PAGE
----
You're Overthinking It! Tips to Stress Less
Get Out of Your Head
There's a fine line between thinking constructively and slipping into a toxic thought spiral. The key is being able to stop obsessing over whatever is bothering you and to move on to problem solving -- or just letting it go if there's nothing you can do. Try these tips when your head is spinning.Forget You
When your mind is replaying the same thoughts over and over, distract yourself. For instance, every time you start ruminating about why you can't get over your ex, conjure up the juicy deliciousness of a ripe red apple or, better still, Ryan Gosling's abs. Instead of analyzing ad infinitum how your boss critiqued your latest project, go out and see a funny movie with friends. Research shows that people who can refocus on positive or neutral thoughts or activities were less depressed than those who continued to ruminate. Later, when you're in a happier frame of mind, you can work on coming up with solutions and a plan of action.Be an Identity Thief
When you're completely immersed in your own problems, it's hard to break free. So instead, pretend you're listening to a friend's troubles and then giving her advice on what to do. (You wouldn't berate your bestie for what's on her mind, right?) In a series of studies, Ethan Kross, PhD, a psychologist at the University of Michigan, found that when you act as an observer of yourself, you're less emotional about your problems, your blood pressure is lower, and you're in a better mood, even days later. Changing your perspective actually changes your thoughts and physiology. Plus -- who knows? -- you might come up with a smart solution or two.Find Your Focus
Doing even a short session of mindfulness meditation -- concentrating on the present moment by bringing your attention to your breath and coming back to it whenever your mind wanders -- may help reduce rumination, according to research. If you're not the sit-and-be-Zen type, take a Spinning or Zumba class and concentrate on your movements. "Anything that trains your attention on the present can be helpful in keeping your mind from wandering to the past or thinking about the future," Hilt says.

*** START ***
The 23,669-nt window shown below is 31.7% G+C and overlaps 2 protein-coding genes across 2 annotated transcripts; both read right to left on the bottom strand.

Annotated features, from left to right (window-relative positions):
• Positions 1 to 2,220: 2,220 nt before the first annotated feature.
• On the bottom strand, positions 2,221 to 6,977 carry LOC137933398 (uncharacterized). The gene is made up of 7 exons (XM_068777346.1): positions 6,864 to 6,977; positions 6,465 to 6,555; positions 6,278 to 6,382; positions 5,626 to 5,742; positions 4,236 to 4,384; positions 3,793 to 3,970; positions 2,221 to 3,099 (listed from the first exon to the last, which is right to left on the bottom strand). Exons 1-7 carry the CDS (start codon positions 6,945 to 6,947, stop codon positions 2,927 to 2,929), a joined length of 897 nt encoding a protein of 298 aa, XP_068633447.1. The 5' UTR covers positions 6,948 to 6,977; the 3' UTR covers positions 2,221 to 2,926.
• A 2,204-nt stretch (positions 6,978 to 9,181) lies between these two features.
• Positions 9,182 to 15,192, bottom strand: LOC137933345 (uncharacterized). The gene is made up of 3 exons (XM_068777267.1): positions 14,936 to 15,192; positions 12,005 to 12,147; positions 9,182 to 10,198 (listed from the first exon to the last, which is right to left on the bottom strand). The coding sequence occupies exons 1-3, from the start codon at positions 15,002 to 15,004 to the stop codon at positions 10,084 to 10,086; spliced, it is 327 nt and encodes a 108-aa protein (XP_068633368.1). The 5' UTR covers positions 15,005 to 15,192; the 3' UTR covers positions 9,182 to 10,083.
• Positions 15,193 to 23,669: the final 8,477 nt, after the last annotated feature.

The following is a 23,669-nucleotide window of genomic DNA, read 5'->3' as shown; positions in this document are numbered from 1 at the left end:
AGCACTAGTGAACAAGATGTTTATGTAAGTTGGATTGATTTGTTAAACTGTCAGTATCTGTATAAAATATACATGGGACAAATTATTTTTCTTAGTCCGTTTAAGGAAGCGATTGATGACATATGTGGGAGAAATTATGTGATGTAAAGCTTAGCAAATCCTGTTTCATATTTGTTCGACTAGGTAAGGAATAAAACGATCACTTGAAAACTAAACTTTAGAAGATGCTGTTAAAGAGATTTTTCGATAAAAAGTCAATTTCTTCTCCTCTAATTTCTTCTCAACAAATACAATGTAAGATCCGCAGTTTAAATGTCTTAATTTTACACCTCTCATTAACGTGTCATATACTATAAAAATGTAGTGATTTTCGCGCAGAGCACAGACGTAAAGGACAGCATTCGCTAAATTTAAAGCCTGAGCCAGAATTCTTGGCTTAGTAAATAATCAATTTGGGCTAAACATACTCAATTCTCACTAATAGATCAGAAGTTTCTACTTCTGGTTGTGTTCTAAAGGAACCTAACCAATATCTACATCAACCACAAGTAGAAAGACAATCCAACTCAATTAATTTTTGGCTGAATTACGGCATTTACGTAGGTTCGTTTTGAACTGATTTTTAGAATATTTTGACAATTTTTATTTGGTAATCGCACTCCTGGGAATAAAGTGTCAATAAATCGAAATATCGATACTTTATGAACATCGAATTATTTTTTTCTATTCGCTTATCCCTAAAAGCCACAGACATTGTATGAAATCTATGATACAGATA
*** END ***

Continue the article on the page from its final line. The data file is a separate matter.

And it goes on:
It's also a good idea to keep your eyes on the prize. A 2010 study found that when cricket players wore contact lenses to make their vision slightly blurry, their batting performance was just as good as it normally was because the lenses forced them to focus only on the ball instead of on all the extraneous details. The lesson: You don't always need all the information you think you need. Trusting your gut and ignoring every last possibility can help when you're struggling with any big decision, like buying a house or accepting a job offer. "It's not always better to have more choices," Beilock says. "Some research shows that when people have too many options, they're not very satisfied with any of them."Get in a Groove
To prevent decision fatigue, remove the piddly decisions from your life. "There's President Obama's strategy to wear the same kind of suit every day so he doesn't waste his energy making minor decisions," Baumeister says. "For the same reason, some people have a set routine every morning; they eat the same breakfast, take the same route to work and so on. You don't want to use up your brainpower making decisions at a mundane level; you want to save it for the more important things."Hit the Sack
Get your zzz's -- at least seven hours a night. "If you have a decent amount of sleep and a good breakfast, you start the day with plenty of willpower," Baumeister says. And that fuels you to make decisions without feeling overloaded. But what if you can't snooze because pesky thoughts are running in circles in your brain? Mindfulness training helps here, too. Try focusing on your breathing, counting backward, or singing a song in your head to quiet your mind and lull you into dreamland, Beilock says.Don't Stop Believin'
When you're replaying a moment from your day, wondering if you did or said the right thing, or worried about the future, confide in and take advice from someone you look up to and trust, like a parent, coach, or mentor. While it's helpful to have someone rooting for you, a lucky charm can provide the same boost: In a German study, golfers who were given a "lucky" golf ball and told that others had performed extremely well with it hit the ball much better than those who weren't informed of that tidbit. Likewise, when you're contemplating a career change and fretting over everything that could go wrong, having faith that it will all just work out helps relieve some of the pressure that comes from feeling as though you have to be in control all the time.Just Do It
Whether you're trying to hit a ball or rock a work assignment, don't dwell. "Just start a project rather than waiting and thinking about every aspect of it," Beilock recommends. "Focus on an outcome, the one goal you want to achieve. That prevents your mind from wandering to all the other things that could have an impact on your performance." In other words, you won't overthink it.
Originally published in FITNESS magazine, October 2013.
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